Home Unlocking Regional Memory
Biographical entry

Home | Browse | Search | Previous | Next

Norton, Albert (1836 - 1914)

Online ResourcesArchival ResourcesPublished Resources
Born: 1 January 1836  Sydney, New South Wales, Australia.  Died: 11 March 1914  Brisbane, Queensland, Australia.

A well known pastoralist and politician, Norton bought a station at Rodd's Bay in 1861 and began his career as a successful cattle breeder. He served on the Legislative Council and the Legislative Assembly at various times from 1866 to 1914. A prolific writer and reader with a keen interest in history and the arts, Norton was a trustee of the Royal Society of Queensland and founder of the School of Arts in Port Curtis.

Career Highlights
Albert was educated at Fred Wilkinson's school, Meads, near Ashfield and left in 1852 to gain experience in grazing in New England. In 1861 he bought a station at Rodd's Bay near Port Curtis where he started to breed cattle.

He was invited in 1878 to represent Port Curtis in the Legislative Assembly and was elected unopposed. For eight months in 1883 he was secretary of public works and mines in Thomas McIlwraith's government and was elected Speaker in June 1888 serving until 1893. He was then called to the Legislative Council and was Chairman of Committees from 1902 to 1907. He held his seat until 1914.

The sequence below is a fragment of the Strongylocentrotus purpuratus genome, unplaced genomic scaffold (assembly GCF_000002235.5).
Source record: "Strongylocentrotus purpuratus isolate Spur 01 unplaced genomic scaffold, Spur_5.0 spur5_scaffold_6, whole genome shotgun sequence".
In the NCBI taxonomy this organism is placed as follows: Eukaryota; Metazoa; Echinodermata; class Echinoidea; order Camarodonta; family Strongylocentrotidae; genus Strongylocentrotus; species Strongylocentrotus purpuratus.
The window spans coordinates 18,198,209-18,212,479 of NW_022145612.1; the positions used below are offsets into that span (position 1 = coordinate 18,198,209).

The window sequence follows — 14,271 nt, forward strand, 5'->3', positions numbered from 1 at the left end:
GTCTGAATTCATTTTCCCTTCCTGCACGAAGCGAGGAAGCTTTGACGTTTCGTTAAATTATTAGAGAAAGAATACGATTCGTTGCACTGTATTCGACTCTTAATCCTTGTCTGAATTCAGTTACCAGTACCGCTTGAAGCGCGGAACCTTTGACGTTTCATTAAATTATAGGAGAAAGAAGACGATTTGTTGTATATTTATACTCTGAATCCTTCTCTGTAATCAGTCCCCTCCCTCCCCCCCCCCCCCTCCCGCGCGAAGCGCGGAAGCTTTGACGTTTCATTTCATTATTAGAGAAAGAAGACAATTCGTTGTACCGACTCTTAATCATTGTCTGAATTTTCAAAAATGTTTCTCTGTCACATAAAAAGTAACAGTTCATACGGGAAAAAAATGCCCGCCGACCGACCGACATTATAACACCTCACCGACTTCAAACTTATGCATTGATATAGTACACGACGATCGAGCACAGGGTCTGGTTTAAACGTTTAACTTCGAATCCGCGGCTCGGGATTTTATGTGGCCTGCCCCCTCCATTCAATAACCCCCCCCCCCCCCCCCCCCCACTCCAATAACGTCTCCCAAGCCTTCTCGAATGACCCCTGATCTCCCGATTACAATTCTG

Albert was a voracious reader and a prolific writer of articles and items for the press. He also contributed many papers to the Royal Society of Queensland. He opposed payment for MPs but when it was introduced used his portion to establish the School of Arts in Port Curtis and distributed donations amongst the district's schools. He married three times and was survived by his third wife.

Online ResourcesPublished Resources

Structure based on ISAAR(CPF) - click here for an explanation of the fields.Prepared by: Sophie Patrick
Created: 26 June 2002
Modified: 6 July 2006

Published by The Australian Science and Technology Heritage Centre, 5 April 2004
Prepared by: Acknowledgements
Updated: 23 February 2010

[ Top of page | Unlocking Regional Memory Home | Browse | Search ]